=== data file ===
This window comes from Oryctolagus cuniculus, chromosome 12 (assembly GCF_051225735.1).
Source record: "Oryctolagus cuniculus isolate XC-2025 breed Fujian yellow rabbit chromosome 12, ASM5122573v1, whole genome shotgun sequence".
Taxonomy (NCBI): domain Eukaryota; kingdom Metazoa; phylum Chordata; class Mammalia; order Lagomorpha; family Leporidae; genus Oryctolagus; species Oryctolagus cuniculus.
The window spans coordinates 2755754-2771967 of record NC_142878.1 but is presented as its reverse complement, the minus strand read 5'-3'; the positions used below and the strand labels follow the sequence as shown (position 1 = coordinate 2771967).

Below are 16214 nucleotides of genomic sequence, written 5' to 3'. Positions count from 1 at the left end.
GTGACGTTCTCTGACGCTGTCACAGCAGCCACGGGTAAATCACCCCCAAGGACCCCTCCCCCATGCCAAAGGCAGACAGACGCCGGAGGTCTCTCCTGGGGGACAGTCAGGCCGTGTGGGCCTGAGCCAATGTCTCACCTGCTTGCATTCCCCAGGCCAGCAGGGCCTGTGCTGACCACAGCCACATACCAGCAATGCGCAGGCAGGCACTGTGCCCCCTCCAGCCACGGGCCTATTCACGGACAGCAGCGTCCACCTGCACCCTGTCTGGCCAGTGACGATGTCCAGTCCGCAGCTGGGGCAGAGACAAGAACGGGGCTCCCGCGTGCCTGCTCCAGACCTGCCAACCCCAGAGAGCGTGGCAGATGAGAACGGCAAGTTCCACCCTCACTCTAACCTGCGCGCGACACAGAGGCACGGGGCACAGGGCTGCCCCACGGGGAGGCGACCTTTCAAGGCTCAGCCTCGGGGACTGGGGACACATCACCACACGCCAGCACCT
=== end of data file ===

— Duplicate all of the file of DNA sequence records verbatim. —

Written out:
This window comes from Oryctolagus cuniculus, chromosome 12 (assembly GCF_051225735.1).
Source record: "Oryctolagus cuniculus isolate XC-2025 breed Fujian yellow rabbit chromosome 12, ASM5122573v1, whole genome shotgun sequence".
Taxonomy (NCBI): domain Eukaryota; kingdom Metazoa; phylum Chordata; class Mammalia; order Lagomorpha; family Leporidae; genus Oryctolagus; species Oryctolagus cuniculus.
The window spans coordinates 2755754-2771967 of record NC_142878.1 but is presented as its reverse complement, the minus strand read 5'-3'; the positions used below and the strand labels follow the sequence as shown (position 1 = coordinate 2771967).

Below are 16214 nucleotides of genomic sequence, written 5' to 3'. Positions count from 1 at the left end.
GTGACGTTCTCTGACGCTGTCACAGCAGCCACGGGTAAATCACCCCCAAGGACCCCTCCCCCATGCCAAAGGCAGACAGACGCCGGAGGTCTCTCCTGGGGGACAGTCAGGCCGTGTGGGCCTGAGCCAATGTCTCACCTGCTTGCATTCCCCAGGCCAGCAGGGCCTGTGCTGACCACAGCCACATACCAGCAATGCGCAGGCAGGCACTGTGCCCCCTCCAGCCACGGGCCTATTCACGGACAGCAGCGTCCACCTGCACCCTGTCTGGCCAGTGACGATGTCCAGTCCGCAGCTGGGGCAGAGACAAGAACGGGGCTCCCGCGTGCCTGCTCCAGACCTGCCAACCCCAGAGAGCGTGGCAGATGAGAACGGCAAGTTCCACCCTCACTCTAACCTGCGCGCGACACAGAGGCACGGGGCACAGGGCTGCCCCACGGGGAGGCGACCTTTCAAGGCTCAGCCTCGGGGACTGGGGACACATCACCACACGCCAGCACCT